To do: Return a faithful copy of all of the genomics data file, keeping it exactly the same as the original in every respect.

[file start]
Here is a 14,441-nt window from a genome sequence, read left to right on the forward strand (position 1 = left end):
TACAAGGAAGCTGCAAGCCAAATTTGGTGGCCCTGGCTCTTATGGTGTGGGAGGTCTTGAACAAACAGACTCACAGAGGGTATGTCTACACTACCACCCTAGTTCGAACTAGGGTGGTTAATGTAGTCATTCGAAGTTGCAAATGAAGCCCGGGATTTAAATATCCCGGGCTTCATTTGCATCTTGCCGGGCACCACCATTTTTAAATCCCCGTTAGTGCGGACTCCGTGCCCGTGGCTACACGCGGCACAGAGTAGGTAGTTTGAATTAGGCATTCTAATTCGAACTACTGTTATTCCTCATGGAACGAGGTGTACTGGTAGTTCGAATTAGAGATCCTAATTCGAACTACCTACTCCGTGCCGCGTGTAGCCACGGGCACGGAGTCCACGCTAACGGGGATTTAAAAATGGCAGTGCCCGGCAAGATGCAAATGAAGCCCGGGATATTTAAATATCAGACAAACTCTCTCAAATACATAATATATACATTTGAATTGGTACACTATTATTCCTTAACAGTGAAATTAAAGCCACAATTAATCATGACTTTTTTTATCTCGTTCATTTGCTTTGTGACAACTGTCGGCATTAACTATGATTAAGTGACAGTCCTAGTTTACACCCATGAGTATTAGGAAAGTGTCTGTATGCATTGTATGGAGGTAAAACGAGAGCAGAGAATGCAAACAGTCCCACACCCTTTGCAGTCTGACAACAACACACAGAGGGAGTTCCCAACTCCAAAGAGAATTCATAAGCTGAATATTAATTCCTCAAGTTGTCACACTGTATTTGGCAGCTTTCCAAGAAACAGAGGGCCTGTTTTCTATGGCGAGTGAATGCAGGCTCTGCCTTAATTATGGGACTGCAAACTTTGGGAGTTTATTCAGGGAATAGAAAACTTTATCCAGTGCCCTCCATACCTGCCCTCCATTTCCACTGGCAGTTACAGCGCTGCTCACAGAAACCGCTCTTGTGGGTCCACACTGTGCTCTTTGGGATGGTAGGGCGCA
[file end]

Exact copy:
Here is a 14,441-nt window from a genome sequence, read left to right on the forward strand (position 1 = left end):
TACAAGGAAGCTGCAAGCCAAATTTGGTGGCCCTGGCTCTTATGGTGTGGGAGGTCTTGAACAAACAGACTCACAGAGGGTATGTCTACACTACCACCCTAGTTCGAACTAGGGTGGTTAATGTAGTCATTCGAAGTTGCAAATGAAGCCCGGGATTTAAATATCCCGGGCTTCATTTGCATCTTGCCGGGCACCACCATTTTTAAATCCCCGTTAGTGCGGACTCCGTGCCCGTGGCTACACGCGGCACAGAGTAGGTAGTTTGAATTAGGCATTCTAATTCGAACTACTGTTATTCCTCATGGAACGAGGTGTACTGGTAGTTCGAATTAGAGATCCTAATTCGAACTACCTACTCCGTGCCGCGTGTAGCCACGGGCACGGAGTCCACGCTAACGGGGATTTAAAAATGGCAGTGCCCGGCAAGATGCAAATGAAGCCCGGGATATTTAAATATCAGACAAACTCTCTCAAATACATAATATATACATTTGAATTGGTACACTATTATTCCTTAACAGTGAAATTAAAGCCACAATTAATCATGACTTTTTTTATCTCGTTCATTTGCTTTGTGACAACTGTCGGCATTAACTATGATTAAGTGACAGTCCTAGTTTACACCCATGAGTATTAGGAAAGTGTCTGTATGCATTGTATGGAGGTAAAACGAGAGCAGAGAATGCAAACAGTCCCACACCCTTTGCAGTCTGACAACAACACACAGAGGGAGTTCCCAACTCCAAAGAGAATTCATAAGCTGAATATTAATTCCTCAAGTTGTCACACTGTATTTGGCAGCTTTCCAAGAAACAGAGGGCCTGTTTTCTATGGCGAGTGAATGCAGGCTCTGCCTTAATTATGGGACTGCAAACTTTGGGAGTTTATTCAGGGAATAGAAAACTTTATCCAGTGCCCTCCATACCTGCCCTCCATTTCCACTGGCAGTTACAGCGCTGCTCACAGAAACCGCTCTTGTGGGTCCACACTGTGCTCTTTGGGATGGTAGGGCGCA